I have to laugh though, I have vague memories of a toaster my sister had when she was a lifeguard at a state park. I believe it went over a burner on a gas stove. I am sure it could be used on a fire pit or BBQ grill, but up to four pieces of toast were held at about a 45 degree angle over the center of the contraption. It browned one side of the bread at a time. Now my parents have a toaster with a countdown display on it and all sorts of controls.

  17. Dale says: June 7, 201011:10 pm

    Myles and Jari, you’re both wrong; the first successful mass-produced and fully-commercialized computer-controlled electronic fuel injection system on passenger cars came along in — wait for it — 1969. My 1973 Volvo 164E is so equipped, right from the factory. The computer is an analogue item, not digital, but it is nevertheless an electronic brain looking at various parameters (manifold pressure and temperature, ambient pressure and temperature, throttle position, engine temperature and speed, etc.) and driving the fuel injectors based on what it sees. As for car interiors only just beginning to get computers, wrong there, too. Chrysler put out a lot of cars with “Electronic Lean Burn”, which was an early computerized engine management system released in 1976. The 1980 Lincoln Town Car was a hideously unreliable piece of junk, but it had a fully digital instrument cluster which incorporated basic go/no-go diagnostics of the brake lights, charging system, and others — all handled by an interior computer. Then there were the Chrysler cars of the early-mid ’80s with digital dashboards and talking systems monitors (“Engine oil pressure is low. Stop engine immediately.”) Here again: computer. The Buick Riviera had a CRT instead of a traditional instrument cluster, driven by a (you guessed it) computer. Interior computers in cars are definitely not new!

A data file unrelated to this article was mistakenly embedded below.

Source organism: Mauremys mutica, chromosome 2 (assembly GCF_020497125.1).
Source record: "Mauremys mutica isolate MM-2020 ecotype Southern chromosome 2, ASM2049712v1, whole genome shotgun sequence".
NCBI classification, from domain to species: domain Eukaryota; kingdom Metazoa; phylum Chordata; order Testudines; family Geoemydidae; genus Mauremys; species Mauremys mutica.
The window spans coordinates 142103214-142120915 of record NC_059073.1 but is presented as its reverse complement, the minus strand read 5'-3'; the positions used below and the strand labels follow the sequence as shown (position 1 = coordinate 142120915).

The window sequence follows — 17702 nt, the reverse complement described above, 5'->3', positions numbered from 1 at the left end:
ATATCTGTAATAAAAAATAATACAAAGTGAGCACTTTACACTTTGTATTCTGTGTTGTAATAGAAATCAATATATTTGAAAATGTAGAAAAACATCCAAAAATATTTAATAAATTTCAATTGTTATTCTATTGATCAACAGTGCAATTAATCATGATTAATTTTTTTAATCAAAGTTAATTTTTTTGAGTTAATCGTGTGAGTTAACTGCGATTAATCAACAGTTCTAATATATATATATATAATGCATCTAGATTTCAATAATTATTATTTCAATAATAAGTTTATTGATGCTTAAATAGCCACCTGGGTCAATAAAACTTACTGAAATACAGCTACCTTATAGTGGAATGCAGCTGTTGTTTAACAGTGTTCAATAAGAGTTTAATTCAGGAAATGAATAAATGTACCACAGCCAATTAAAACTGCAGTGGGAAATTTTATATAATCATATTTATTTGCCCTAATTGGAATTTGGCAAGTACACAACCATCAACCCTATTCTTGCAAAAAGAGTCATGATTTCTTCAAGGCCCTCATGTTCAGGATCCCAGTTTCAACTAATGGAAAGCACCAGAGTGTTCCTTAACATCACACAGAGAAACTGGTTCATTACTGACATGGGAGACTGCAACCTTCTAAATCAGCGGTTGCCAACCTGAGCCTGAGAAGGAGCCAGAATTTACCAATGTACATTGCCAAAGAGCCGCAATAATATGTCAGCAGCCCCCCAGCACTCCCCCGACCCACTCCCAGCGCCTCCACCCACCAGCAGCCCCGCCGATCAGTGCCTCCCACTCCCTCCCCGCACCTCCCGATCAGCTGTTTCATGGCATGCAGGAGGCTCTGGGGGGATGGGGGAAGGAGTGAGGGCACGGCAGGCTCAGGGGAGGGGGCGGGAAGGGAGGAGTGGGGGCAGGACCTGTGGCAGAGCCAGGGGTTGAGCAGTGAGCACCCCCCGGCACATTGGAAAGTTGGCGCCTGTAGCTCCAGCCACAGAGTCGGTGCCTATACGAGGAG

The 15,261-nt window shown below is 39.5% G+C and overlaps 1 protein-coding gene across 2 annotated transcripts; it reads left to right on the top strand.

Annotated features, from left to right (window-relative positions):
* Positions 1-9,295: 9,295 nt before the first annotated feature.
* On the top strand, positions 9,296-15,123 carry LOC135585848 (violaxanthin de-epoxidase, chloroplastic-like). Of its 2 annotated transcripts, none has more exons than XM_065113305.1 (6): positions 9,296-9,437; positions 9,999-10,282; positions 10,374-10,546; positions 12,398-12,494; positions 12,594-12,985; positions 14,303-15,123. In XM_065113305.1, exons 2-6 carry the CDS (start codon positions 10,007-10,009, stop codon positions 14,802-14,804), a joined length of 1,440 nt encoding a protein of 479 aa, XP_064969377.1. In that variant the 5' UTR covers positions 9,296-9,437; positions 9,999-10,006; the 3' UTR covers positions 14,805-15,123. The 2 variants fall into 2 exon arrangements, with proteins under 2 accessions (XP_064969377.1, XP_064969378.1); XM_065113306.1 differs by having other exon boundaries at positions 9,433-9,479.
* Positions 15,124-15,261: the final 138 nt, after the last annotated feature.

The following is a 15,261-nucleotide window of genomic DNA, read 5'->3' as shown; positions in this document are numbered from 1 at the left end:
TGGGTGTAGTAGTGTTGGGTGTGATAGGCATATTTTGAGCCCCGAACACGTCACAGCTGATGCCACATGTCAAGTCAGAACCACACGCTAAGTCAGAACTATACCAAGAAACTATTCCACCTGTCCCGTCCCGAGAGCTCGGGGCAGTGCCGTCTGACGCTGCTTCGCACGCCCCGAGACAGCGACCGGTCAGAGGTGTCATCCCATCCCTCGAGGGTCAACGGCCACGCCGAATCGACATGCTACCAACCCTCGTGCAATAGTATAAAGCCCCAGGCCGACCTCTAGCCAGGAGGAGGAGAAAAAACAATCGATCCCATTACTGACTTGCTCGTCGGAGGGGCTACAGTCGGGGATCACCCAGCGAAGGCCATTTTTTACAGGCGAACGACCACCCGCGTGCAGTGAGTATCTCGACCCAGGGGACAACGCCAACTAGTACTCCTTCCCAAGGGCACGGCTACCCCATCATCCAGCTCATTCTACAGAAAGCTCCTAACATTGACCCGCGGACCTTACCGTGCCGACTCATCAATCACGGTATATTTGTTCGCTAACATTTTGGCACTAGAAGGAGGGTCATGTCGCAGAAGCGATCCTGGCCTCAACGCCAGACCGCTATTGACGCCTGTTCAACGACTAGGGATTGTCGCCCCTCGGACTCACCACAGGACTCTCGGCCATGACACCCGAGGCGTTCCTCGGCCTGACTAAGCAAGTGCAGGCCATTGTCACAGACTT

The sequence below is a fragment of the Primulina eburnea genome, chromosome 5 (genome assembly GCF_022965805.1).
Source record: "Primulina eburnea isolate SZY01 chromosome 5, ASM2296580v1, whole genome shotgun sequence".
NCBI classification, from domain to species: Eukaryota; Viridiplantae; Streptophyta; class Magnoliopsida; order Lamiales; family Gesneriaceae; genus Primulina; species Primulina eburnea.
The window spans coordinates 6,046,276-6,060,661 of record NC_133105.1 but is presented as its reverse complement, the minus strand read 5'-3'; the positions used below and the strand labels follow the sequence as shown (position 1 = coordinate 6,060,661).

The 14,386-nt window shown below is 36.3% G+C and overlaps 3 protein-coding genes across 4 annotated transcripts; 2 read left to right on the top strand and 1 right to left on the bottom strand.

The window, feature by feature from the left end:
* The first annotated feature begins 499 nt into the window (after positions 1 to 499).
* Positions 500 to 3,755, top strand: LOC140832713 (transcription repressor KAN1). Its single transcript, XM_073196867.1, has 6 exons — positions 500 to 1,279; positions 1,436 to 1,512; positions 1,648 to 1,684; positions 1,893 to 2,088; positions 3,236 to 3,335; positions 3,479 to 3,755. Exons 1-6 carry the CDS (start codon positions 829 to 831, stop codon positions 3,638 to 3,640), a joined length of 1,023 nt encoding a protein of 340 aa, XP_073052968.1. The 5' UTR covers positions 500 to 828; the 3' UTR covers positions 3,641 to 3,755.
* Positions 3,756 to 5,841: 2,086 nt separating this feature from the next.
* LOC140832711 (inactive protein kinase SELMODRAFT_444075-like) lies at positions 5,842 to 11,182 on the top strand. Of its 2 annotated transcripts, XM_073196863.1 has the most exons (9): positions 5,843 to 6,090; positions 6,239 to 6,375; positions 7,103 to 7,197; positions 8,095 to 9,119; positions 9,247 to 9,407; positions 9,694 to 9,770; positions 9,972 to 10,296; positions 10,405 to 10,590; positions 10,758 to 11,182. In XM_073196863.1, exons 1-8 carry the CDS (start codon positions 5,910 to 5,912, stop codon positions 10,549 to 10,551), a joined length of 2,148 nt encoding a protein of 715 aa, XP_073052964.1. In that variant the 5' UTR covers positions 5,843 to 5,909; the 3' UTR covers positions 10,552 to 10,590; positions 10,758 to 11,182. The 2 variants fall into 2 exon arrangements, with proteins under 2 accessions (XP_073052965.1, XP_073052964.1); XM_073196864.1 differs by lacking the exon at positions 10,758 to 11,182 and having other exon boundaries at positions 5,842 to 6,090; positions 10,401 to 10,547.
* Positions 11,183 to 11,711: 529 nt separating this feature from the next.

18. Myles says: June 8, 20109:44 am

    Hi Dale,

    Interesting points. No disagreement here. When I talked about computers in the interior I was referring to more of what we currently think of a computer to be. Interactive and useful. Things like bluetooth, mp3, touchscreens and voice recognition :)

  19. Jari says: June 8, 201012:11 pm

    Hi Dale, Nice points. I completely forgot about 80′s Chrysler’s dashboard. I did leave out analog systems because I call them control circuits, not computers. That’s due to my education of industrial controllers on early 80′s. 4-20 mA, anyone? :) Also the ad was about digital comps. Again carburetor and vacuum controlled timing advance with RPM weights could be called mechanical computers, so cars have had computers since 20′s I think. Actually D-Jetronic was first used in VW 1600TL in 1967. Not to mention not-so-successful AMC and Chrysler trials in late 50′s. Here’s everything one wants to know about the D-Jetronic, unfortunately I don’t understand German. http://members.rennlist… clever system, anyway.

  20. GaryM says: June 9, 201010:20 am

    Voting from the kitchen is a scary thought, considering how many companies have been inept at producing secure voting machines even for central locations.